Trauma Counseling Offers Support for Pre-K and Kindergarten Students in Altgeld-Riverdale
This post is the second in our series of highlights from BPI’s 50th Anniversary Report and highlights the expansion of trauma support services to Pre-K and Kindergarten students in the Altgeld-Riverdale community, part of an ongoing partnership between BPI and the Juvenile Protective Association (JPA).
Altgeld-Riverdale is unique because children and youth make up such a large percentage of the population. The median age in the community is a little over 20. Kids under age eight make up about a quarter of the population in the community. Seventy-five percent of young kids (0-5) live in poverty—that’s the highest rate of childhood poverty of any community area in the city.
Since the start of BPI’s early learning work in Altgeld-Riverdale, teachers, parents, and community partners have continually expressed their concerns regarding children’s exposure to stress and trauma in the community. Teachers in particular lamented time and again how the effects of trauma, often expressed through disruptive classroom behavior, interfere with day-to-day teaching. Teachers were struggling, and they needed help.
To address these challenges, BPI and JPA, launched a pilot program in spring 2018 to provide monthly trauma support services in all six Pre-K and Kindergarten programs in the community. Over a number of months, a licensed social worker from JPA provided two types of trauma support services—one for kids and one for teachers. Teacher feedback regarding the pilot was positive and enthusiastic. One overarching recommendation, however, did emerge: Do more.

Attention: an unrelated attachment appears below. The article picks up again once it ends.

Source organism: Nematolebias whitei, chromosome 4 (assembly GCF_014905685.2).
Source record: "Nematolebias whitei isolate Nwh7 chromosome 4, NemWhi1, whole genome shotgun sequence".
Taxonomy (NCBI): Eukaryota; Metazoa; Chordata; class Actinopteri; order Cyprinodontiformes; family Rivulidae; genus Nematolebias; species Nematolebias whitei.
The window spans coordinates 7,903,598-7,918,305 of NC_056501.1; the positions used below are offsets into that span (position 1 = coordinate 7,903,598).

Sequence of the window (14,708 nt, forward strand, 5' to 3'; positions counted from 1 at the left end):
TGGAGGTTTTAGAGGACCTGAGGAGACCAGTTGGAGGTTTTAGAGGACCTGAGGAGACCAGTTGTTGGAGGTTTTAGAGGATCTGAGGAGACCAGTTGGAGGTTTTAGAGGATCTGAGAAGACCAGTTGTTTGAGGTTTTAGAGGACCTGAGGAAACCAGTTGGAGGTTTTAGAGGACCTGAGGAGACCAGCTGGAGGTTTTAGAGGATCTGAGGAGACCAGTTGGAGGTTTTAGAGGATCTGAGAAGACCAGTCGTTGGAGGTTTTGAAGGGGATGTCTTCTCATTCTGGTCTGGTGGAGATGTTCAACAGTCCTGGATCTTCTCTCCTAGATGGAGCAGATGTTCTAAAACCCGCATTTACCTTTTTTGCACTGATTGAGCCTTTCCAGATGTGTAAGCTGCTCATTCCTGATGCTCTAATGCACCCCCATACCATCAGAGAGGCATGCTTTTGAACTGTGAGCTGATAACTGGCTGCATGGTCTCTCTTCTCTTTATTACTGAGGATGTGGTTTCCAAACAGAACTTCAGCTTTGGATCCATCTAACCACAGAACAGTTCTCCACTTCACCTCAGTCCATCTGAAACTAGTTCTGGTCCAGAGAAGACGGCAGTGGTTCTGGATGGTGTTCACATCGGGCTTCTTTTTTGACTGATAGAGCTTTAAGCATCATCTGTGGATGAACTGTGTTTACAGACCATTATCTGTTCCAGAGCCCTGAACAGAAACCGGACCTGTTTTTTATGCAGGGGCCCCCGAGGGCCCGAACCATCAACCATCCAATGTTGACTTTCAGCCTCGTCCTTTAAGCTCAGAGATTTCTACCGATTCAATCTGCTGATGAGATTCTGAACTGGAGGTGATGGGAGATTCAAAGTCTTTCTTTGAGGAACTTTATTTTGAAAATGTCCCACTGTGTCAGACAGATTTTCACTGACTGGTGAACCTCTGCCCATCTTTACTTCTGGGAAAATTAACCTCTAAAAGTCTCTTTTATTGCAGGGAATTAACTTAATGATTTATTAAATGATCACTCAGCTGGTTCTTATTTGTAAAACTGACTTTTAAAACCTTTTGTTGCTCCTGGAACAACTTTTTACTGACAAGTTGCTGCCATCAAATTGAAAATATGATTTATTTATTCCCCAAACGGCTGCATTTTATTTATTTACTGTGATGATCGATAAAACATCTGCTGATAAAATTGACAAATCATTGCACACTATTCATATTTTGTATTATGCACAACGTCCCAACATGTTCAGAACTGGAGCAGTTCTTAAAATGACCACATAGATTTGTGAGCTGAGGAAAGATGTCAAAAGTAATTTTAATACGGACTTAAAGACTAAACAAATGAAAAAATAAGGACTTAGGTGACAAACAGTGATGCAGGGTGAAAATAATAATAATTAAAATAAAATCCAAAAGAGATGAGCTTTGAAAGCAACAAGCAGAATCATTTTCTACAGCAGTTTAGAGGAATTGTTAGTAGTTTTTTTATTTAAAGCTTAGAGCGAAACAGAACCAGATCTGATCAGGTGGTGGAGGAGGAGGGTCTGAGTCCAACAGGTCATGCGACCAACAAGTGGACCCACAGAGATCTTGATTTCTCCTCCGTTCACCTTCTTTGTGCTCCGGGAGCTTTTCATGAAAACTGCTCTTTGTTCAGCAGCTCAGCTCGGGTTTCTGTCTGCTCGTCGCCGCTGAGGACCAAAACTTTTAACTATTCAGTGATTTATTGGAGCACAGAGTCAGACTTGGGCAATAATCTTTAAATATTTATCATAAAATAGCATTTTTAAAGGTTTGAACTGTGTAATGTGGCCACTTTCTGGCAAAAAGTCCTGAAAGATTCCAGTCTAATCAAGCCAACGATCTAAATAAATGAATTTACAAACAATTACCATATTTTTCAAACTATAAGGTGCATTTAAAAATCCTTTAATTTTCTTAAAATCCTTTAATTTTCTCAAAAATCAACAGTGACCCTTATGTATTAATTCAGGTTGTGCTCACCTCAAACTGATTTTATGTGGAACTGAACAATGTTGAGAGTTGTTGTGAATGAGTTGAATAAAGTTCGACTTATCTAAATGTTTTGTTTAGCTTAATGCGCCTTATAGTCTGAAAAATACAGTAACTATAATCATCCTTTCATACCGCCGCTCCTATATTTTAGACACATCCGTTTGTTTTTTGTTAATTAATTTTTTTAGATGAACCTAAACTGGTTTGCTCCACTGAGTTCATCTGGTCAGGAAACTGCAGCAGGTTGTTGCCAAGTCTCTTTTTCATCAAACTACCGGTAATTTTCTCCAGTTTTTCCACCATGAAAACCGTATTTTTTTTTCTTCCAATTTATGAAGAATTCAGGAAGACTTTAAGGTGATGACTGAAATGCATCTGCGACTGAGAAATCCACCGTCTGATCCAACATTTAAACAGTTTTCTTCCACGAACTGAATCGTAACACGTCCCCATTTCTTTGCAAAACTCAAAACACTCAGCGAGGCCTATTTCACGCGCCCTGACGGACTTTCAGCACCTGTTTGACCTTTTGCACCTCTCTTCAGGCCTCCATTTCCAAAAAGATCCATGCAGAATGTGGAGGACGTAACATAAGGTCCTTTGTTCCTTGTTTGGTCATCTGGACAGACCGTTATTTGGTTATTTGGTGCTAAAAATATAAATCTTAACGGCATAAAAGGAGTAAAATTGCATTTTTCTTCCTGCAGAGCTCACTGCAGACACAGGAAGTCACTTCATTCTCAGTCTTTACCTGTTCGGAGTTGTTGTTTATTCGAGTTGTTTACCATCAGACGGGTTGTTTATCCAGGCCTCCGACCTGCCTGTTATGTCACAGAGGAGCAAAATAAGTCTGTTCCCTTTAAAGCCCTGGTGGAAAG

Based on the success of the Pilot Program and in recognition of the critical need for more intensive trauma engagement, we introduced a new and more intensive trauma support program in the 2019-2020 school year. Our new three-year trauma support program is offering a multi-pronged intervention focused on key connections in a child’s life: teacher-child, parent-child, and parent-teacher. It includes teacher consultation and student lessons, along with clinician-led parent workshops, an opportunity for individual and small group therapy, and a JPA-led evaluation.
“Our kids are exposed to so much trauma, and as educators we are in the classroom dealing with it every day. Before the program we were addressing it as best we knew how. Now our counselor visits every Thursday. At first it felt like an interruption to classroom instruction, but now we’re beginning to love it. She gives us ways to address these traumas that we didn’t have before.”
-Almetta Keenon, Teacher at Wheatley Child-Parent Center
Critical to the ongoing success of this program is rigorous evaluation. JPA research specialists will collect information from teachers via satisfaction surveys mid-year and end-of-year, along with two standardized surveys for each student twice during the year. JPA will also collect student administrative data where available (test scores, grades, attendance, behavioral documentation, and demographic data) to measure student outcomes. For comparison purposes, JPA would also collect the same survey/administrative data for students in demographically similar Chicago schools receiving no intervention.
The proposed “high-dosage” trauma support program offers an important opportunity to inject critical support into schools and centers in one of Chicago’s most challenged communities. Based on the success of the pilot and similar programming JPA is engaged in elsewhere in Chicago, this intensive trauma intervention holds great promise to be of significant and enduring benefit to young children, families, and teachers in other communities where the negative effects of trauma exposure are felt every day in classrooms, homes, and neighborhoods.
Pictured l-r: Jaclyn Vasquez, Erikson Institute; Stephen Vick, Infant Welfare Society of Evanston, Almetta Keenon, Wheatley Child-Parent Center; Margaret Clauson, Skokie-Morton Grove School District 69; Aimee Hilado, Ready for Success Network; and Susannah Levine, BPI. Image courtesy of Erikson Institute Policy and Leadership Facebook page.Back To Blog